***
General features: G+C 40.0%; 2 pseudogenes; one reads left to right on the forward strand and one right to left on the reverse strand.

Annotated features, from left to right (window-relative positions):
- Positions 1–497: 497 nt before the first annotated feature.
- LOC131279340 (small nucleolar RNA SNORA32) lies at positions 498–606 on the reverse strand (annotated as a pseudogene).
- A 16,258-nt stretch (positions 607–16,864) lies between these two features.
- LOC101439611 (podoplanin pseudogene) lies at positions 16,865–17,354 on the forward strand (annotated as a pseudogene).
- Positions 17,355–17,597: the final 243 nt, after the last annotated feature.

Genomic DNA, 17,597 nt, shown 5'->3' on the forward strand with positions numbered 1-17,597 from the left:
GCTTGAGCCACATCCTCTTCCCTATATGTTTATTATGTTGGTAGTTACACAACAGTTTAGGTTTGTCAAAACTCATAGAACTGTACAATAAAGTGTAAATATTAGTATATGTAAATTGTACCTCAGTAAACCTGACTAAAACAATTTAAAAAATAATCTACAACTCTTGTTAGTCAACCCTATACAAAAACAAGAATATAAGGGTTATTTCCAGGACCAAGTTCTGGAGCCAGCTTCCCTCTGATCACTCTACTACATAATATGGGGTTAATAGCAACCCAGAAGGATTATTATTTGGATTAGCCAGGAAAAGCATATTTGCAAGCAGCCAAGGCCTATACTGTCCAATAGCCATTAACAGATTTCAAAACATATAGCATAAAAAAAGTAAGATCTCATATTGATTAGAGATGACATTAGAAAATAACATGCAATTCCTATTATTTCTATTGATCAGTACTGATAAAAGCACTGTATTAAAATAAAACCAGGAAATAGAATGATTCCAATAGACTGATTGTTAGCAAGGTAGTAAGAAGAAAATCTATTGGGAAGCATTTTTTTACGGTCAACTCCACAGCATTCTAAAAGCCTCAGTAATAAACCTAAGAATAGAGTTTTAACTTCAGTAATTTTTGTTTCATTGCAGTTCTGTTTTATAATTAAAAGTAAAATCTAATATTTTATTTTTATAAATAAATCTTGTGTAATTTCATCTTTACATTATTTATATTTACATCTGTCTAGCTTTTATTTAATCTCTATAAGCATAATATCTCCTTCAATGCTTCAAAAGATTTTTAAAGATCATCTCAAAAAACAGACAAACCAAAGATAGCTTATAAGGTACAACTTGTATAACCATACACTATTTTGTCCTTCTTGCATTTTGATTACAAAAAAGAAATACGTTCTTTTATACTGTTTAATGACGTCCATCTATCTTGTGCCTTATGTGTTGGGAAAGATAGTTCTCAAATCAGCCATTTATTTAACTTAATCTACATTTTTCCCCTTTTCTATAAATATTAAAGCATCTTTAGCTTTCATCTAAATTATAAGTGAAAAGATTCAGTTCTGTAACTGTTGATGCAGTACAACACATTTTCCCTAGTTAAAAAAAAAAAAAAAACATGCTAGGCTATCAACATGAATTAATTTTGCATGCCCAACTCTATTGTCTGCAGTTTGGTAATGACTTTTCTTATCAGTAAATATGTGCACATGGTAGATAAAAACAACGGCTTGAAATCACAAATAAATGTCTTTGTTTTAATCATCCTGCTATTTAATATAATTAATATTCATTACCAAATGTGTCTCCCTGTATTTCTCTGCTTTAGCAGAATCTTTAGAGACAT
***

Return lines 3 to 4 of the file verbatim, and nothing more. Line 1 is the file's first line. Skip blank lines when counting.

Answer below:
- Positions 1–497: 497 nt before the first annotated feature.
- LOC131279340 (small nucleolar RNA SNORA32) lies at positions 498–606 on the reverse strand (annotated as a pseudogene).